A Historical Conundrum: The Work of Historians Versus the Expectations of Secondary Education
Note: This post is the second in a series of posts on sessions presented at the 123rd Annual Meeting. See also the introduction to this series, and the first post on “Teaching and Learning through a Teaching American History Grant”.
Though it may seem easy to blame the implementation of state regulated standardized tests on No Child Left Behind, frankly, secondary teachers have been grappling with teaching to selective curricula for decades. This panel discussed the challenges of teaching effectively while still preparing students for standardized tests. The heart of the issue was: What kind of education are we promoting?
John Shedd, from State University of New York at Cortland, presented his paper Efforts by Departments of Education to Make Good Citizens: Examples from High School World History State Syllabi. During the 1980s, he said, the focus was, as a whole, on students, yet secondary teachers and university professors found that high school students were graduating with little to no scholastic competence because of all the breaks they were being given. As a college professor, Shedd found his history students turning in short, superficial history papers. The high number of high school diplomas being issued to students with inadequate reading levels instigated state-regulated scholastic standards. Though a good idea in theory, now the issue, according to Shedd, is the somewhat ideological framework secondary teachers are forced to adhere to, hindering sophisticated thinking imperative at a university level. Though this implementation of standards, arguably insufficient standards, attempted to create a strong, educated citizenry, they, in effect, did little to alleviate the issue of an ill-educated populace.
In his paper Sources, Standards, and the Teacher’s Dilemma, Timothy Shannon, a professor at Gettysburg College, continued Shedd’s examination of balancing historians’ need to teach critical thinking with state mandated tests, which in effect favors fact memorization over content comprehension. As a professor at a Pennsylvania school, Shannon used the Pennsylvania state standards as a sort of case study, which he believes is a system with some merits because it does promote comprehension over simple recollection of facts. He believes all students need to have a “common cultural literacy,” arguing that each community has a shared historic background, a common foundation.
Richard Hughes continued with the standardized testing argument in his paper, Preparing History Scholars and Teachers? Content Exams of Teacher Certification in the Age of Accountability. He added to the historical background of standardized testing, looking back not only to the 1980s, as Shedd did, but also to the 1930s and 40s. The difference between these time frames is that the testing in the 30s and 40s wasn’t for students, but rather for teachers. After all, teachers were expected to know more than their students, but not too much more. The crux of his argument, though, was that standardized testing fails to give teachers the flexibility they need to impart fully their knowledge to students. In the end, how much content comprehension can a multiple-choice test truly show?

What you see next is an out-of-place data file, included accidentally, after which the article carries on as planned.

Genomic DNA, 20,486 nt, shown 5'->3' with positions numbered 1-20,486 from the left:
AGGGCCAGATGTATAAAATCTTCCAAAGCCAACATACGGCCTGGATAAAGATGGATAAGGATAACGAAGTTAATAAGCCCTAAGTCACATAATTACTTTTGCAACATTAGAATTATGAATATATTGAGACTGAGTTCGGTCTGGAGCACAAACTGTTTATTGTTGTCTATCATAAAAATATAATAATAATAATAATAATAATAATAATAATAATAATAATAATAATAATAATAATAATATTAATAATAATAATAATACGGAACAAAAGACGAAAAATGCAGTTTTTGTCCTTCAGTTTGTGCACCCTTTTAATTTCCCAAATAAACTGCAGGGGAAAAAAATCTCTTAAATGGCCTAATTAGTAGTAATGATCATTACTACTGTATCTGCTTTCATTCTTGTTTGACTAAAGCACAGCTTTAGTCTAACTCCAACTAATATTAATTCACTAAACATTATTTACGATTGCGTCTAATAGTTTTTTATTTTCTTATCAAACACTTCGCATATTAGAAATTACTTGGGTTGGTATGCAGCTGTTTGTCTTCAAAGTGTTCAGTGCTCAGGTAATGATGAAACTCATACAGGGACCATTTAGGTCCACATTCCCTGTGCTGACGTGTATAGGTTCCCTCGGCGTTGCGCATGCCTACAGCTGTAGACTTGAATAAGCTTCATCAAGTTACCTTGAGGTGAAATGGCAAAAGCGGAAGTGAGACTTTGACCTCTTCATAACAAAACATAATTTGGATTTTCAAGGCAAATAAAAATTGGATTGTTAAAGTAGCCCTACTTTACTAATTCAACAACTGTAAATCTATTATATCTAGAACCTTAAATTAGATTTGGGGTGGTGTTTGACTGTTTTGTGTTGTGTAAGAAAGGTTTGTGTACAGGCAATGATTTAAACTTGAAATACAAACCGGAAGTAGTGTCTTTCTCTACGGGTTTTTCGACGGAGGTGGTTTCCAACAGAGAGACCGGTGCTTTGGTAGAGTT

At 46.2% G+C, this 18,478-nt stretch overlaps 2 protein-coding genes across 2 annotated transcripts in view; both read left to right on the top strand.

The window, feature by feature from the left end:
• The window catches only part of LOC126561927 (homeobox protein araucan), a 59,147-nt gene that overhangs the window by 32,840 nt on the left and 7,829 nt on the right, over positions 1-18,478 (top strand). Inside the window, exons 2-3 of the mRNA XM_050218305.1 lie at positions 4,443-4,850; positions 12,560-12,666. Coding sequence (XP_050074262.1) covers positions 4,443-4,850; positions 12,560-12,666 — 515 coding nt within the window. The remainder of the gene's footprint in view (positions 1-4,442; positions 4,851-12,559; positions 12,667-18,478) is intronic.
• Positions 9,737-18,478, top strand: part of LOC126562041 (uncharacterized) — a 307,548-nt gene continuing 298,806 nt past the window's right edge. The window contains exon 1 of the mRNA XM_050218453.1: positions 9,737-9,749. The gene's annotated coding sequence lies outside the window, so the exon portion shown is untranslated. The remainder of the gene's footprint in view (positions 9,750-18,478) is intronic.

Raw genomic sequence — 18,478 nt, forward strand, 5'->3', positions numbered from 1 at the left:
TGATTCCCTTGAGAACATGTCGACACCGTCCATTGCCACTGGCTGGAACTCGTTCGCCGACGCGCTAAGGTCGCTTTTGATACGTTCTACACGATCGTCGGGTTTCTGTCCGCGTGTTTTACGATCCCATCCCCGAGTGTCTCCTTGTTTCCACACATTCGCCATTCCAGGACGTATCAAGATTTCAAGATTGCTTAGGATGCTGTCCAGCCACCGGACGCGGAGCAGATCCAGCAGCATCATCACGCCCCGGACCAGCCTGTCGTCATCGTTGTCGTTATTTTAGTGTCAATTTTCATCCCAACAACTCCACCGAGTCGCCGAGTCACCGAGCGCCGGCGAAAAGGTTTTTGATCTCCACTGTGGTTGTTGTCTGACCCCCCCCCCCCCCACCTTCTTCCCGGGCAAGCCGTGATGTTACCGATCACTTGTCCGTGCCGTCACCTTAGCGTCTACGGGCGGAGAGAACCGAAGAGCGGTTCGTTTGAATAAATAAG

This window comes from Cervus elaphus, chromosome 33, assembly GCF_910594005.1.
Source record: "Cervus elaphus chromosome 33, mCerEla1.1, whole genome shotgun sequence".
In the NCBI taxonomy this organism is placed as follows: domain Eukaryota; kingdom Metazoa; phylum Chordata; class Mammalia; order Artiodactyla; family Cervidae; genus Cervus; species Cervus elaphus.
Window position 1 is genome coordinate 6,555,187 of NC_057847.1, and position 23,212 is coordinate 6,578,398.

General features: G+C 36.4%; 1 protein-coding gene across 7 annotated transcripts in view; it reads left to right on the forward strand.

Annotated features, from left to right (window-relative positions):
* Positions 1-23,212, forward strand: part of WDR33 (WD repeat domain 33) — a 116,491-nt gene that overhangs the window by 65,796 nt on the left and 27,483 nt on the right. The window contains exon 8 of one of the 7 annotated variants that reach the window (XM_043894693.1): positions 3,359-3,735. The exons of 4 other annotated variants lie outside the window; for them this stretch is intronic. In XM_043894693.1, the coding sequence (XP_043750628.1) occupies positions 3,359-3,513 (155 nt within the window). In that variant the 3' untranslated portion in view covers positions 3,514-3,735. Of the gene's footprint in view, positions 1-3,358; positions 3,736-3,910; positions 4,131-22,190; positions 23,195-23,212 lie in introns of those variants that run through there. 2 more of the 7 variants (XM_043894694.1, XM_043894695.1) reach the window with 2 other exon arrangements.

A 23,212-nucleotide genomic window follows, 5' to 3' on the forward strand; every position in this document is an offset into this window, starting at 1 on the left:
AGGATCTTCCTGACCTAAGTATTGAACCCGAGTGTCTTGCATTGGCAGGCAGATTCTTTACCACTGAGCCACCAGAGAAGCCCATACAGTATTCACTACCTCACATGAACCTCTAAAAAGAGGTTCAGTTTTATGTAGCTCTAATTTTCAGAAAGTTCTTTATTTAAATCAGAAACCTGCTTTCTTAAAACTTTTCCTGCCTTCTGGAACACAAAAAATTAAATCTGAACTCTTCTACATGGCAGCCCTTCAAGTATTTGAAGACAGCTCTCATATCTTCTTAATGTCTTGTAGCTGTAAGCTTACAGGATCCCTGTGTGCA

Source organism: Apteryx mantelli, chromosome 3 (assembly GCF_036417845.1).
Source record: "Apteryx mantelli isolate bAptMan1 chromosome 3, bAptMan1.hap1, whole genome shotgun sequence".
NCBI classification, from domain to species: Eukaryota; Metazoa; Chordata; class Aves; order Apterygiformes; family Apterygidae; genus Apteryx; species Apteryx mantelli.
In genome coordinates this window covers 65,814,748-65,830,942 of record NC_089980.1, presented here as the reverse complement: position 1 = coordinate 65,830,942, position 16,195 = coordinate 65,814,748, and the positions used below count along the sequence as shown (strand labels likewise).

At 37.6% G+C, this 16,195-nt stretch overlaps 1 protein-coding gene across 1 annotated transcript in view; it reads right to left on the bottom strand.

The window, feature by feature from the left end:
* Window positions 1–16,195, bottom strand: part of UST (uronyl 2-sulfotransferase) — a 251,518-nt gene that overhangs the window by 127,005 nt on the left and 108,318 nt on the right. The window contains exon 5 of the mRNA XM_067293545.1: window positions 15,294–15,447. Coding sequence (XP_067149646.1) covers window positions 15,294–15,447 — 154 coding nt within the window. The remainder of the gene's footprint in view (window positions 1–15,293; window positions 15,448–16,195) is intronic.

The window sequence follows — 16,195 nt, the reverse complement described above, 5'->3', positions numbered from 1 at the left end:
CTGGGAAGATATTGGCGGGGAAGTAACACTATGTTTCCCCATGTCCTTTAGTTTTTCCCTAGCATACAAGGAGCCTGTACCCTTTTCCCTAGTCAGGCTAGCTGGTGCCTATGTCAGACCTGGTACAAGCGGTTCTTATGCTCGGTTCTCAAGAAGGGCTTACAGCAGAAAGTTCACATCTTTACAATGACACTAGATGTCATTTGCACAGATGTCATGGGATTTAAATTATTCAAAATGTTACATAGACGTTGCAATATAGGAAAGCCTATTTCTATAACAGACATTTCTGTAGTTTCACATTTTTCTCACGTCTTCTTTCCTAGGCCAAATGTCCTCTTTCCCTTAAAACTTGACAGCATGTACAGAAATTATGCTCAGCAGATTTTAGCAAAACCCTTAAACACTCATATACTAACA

Scott Maoriello discussed the sort of trials and tribulations he faced preparing for the New York State Teaching Certification Exam in his paper, Why Aren’t College History Credits Enough? State Historical Content Qualifying Exams for Social Studies Teachers. Having extensively studied and taught history courses, Maoriello thought he had a sufficient background to do well on the exam. Because he studied American history, he reviewed world history to ensure he had covered all his bases before the exam; however, this was not enough. Although he scored 260 out of 300, a passing score, Maoriello was left questioning whether the exam equally tests content knowledge and pedagogy. The exam was designed for teachers to take right after college before pursuing their secondary teaching careers; however, Maoriello found that having teaching experience before the exam better prepares teachers than just having a college education. Learning through teaching is an invaluable skill that can’t be measured in a standardized test. Instead of implementing such narrowly focused exams, Maoriello argued teachers should have the option of taking additional courses that can help either refresh or deepen their knowledge in various historical eras.
In her paper, The State Standardized Testing Movement: A Critique of the New York Global History Exam, Noelle Maoriello continued with Scott Maoriello’s argument that standardized tests, whether for teachers or students, test only black and white matter, leaving no room for the grey areas that are ever pervasive in the study of history. Because many teachers admit to teaching to state mandated standardized tests, it begs the question of content coverage because of their near promotion of superficial teaching—breadth over depth.
Although many teachers dislike standardized testing, the conundrum lies in other methods of regulating and maintaining teaching and learning standards. The big question: If not standardized tests, then what?
The session profiled here was chaired by Sarah D. Brown, Ball State University and was a National History Education Clearinghouse session. It took place on Friday, January 2, 2009, at the 123rd annual meeting.
This post first appeared on AHA Today.
Tags: AHA Today Annual Meeting through 2010
Please read our commenting and letters policy before submitting.